Thought Crimes

Following a spate of violent attacks on Indian students, the Victorian government is proposing that tougher sentences should be handed out to criminals who perpetrate crimes motivated out of a hatred of race, religion, gender or sexual orientation:

HATE crime could soon be an offence in Victoria as the State Government moves to crack down on violent attacks against Indian students, homosexuals and other targeted groups.

Under a plan being pushed by Attorney-General Rob Hulls, judges would have to take into account “hatred for or a prejudice against a particular group of people” as an aggravating factor when sentencing offenders.

Tougher sentences would apply to crimes deemed to be based on victims’ race, religion, gender or sexual orientation.

The idea of imposing tougher sentences for so-called “hate crimes” raises some interesting questions.

Firstly, if a judge gives a harsher sentence to a person because their crime was motivated, in full or in part, by a particular set of views about the victim’s race, religion, gender or sexual orientation, is this not punishing a person because of the ideas they hold?  In other words, people are being punished in part because of their ‘bad thoughts’ as much as their ‘bad acts’.

Secondly, is it fair to the victims of crime that a distinction is made in punishing the perpetrators based on the perpetrator’s motives rather than the circumstances and severity of the crime itself?

Over at Catallaxy Files, Sinclair Davidson makes the point that the issue is more a case of inadequate policing than inadequate laws:

So the government response to racism is to entrench racism into the legal system. Why not just actually enforce the law, catch the crims, perhaps engage in some preventative policing? Rather than plan on what you might do if perchance the perps are ever caught – they might get photographed speeding away from the scene of the crime.

To be fair, these laws are not the government’s only response to the issue; the Premier of Victoria has courageously announced a “Walk for Harmony” next month to reaffirm Victoria’s support for multiculturalism:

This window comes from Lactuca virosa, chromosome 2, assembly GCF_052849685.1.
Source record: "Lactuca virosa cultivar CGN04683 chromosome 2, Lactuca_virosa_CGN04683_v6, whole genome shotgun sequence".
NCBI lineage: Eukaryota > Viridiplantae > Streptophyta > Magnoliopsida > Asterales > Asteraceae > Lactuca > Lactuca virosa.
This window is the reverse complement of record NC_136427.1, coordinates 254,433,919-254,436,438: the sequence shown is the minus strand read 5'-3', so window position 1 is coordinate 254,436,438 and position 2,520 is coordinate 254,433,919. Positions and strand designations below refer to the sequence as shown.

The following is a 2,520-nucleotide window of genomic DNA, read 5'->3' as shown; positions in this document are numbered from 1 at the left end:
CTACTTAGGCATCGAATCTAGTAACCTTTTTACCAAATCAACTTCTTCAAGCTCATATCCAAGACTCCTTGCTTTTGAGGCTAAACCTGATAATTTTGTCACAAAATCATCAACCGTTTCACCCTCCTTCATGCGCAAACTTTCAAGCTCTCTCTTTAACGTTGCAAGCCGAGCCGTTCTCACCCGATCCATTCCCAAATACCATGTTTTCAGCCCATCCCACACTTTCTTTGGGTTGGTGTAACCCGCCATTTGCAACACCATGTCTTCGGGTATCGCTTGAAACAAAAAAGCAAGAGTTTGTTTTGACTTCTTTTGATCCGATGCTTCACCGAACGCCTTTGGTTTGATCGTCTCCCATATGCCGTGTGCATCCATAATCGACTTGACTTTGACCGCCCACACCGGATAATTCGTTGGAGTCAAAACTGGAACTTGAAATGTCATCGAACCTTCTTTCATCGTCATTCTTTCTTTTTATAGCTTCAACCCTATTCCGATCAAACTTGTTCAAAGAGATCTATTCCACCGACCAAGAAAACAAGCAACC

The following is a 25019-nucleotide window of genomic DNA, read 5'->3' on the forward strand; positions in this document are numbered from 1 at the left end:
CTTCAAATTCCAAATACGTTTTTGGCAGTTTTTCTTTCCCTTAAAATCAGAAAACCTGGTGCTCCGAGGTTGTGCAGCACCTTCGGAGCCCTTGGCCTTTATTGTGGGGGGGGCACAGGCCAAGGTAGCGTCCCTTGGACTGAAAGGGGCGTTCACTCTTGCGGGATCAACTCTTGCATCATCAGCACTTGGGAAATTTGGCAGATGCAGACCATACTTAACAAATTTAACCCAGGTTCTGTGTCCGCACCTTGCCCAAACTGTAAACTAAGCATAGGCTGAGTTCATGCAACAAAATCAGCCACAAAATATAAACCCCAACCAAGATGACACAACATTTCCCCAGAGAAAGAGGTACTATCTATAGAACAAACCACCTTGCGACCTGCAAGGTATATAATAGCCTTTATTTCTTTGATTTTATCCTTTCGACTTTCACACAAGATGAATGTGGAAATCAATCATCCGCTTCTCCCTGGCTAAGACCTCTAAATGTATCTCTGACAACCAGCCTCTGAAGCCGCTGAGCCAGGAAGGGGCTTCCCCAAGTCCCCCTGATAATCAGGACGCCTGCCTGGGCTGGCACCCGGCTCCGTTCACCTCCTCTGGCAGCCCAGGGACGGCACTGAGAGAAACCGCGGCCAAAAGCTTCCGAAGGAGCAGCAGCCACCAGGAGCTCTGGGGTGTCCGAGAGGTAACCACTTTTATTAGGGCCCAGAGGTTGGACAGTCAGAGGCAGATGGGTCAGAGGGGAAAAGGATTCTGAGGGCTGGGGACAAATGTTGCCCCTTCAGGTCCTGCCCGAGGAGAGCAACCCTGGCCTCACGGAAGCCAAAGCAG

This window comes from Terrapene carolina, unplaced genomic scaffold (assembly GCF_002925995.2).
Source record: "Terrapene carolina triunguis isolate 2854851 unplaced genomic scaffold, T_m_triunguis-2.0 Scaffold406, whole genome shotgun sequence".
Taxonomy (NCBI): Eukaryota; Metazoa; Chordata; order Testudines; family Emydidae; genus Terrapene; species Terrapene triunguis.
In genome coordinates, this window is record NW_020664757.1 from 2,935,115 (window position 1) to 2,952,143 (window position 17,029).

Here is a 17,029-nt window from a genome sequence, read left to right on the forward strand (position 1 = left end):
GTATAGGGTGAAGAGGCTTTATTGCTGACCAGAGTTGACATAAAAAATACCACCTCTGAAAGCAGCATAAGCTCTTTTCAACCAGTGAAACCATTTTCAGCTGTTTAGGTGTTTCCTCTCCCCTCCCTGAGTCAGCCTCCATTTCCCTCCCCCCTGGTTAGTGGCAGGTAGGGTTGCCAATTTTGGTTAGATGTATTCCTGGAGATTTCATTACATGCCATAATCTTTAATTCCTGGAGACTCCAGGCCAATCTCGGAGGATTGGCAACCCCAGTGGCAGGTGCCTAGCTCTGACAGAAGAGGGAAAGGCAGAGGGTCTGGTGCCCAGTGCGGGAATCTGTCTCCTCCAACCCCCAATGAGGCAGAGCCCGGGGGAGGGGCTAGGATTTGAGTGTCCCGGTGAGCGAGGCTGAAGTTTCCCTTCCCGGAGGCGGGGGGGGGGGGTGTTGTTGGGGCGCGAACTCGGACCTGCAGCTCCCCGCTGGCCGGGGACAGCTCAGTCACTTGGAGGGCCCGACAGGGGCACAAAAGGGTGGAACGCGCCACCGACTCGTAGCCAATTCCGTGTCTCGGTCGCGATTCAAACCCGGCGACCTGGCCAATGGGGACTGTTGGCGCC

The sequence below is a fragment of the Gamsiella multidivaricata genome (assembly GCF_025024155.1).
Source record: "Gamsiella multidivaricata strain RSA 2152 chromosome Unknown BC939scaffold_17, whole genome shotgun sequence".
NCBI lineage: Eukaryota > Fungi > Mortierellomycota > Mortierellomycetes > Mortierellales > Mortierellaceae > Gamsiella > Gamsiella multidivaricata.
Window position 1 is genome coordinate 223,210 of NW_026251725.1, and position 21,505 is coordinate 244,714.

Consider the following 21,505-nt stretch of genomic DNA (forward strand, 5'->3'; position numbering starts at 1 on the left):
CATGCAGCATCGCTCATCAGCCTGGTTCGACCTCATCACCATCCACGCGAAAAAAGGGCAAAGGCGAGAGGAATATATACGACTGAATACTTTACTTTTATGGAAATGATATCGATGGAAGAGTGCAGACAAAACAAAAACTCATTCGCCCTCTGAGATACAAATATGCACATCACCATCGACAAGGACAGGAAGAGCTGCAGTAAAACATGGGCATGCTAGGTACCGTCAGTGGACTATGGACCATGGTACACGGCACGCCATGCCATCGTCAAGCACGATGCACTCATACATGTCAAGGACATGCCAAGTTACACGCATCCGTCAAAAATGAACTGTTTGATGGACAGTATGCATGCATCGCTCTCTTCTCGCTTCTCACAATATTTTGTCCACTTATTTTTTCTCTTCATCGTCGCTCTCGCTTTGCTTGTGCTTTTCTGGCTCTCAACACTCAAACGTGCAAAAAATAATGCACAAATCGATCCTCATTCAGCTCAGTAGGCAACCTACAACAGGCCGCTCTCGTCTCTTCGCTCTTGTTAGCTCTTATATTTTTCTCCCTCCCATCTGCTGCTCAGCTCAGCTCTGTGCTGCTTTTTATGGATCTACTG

We must not let the actions of a very small minority undermine one of the very tenets of our state. I encourage all Victorians to stand-up now to reaffirm that our tolerance and our multiculturalism are important to all Victorians by participating in next month’s Harmony Walk.

4 comments ↓

#1 Selwa on 06.04.09 at 11:20 pm

The thought police,

We already have state education, state meddling in religion including funding acceptable religious opinion and criminalising other religious speech as sedition or glorifying terrorism.

Where is the harmony that all of this state control is supposed to foster?

#2 Thersites on 06.05.09 at 7:34 am

As motives can be used as extenuating circumstances leading to lighter sentences it seems reasonable that they may constitute aggravating circumstances leading to heavier sentences too.

#3 Steve on 06.05.09 at 8:52 am

Under this sort of legislation, the crimes of Hitler are more deserving of harsh retribution than the crimes of Stalin. Whereas Stalin’s murder of millions was motivated by politics, Hitler’s was motivated by racial hatred and therefore is an entirely different class in the minds of the Victorian government.

Assault is assault and murder is murder. It doesn’t matter if someone was bashed because the assailant didn’t like the victim’s skin colour or whether he did it because he didn’t like the colour of his jacket. Both victims are entitled to receive the same justice meted out on the basis of the severity of the crime.

#4 I hate hate-crimes on 06.15.09 at 4:12 pm

in response to the first point, yeah, it is punishing a person because of the ideas they hold. this might be bad in any other circumstances but when it comes to crime, i don’t really see the problem. it isn’t really punishment for thinking something. it’s punishment for doing something stupid, cruel and disgusting because of the ideas and opinions. thinking something derogatory is fine when it’s confined to someone’s head. but when that thought becomes action in the form of violence, then that is unacceptable and should be punished.

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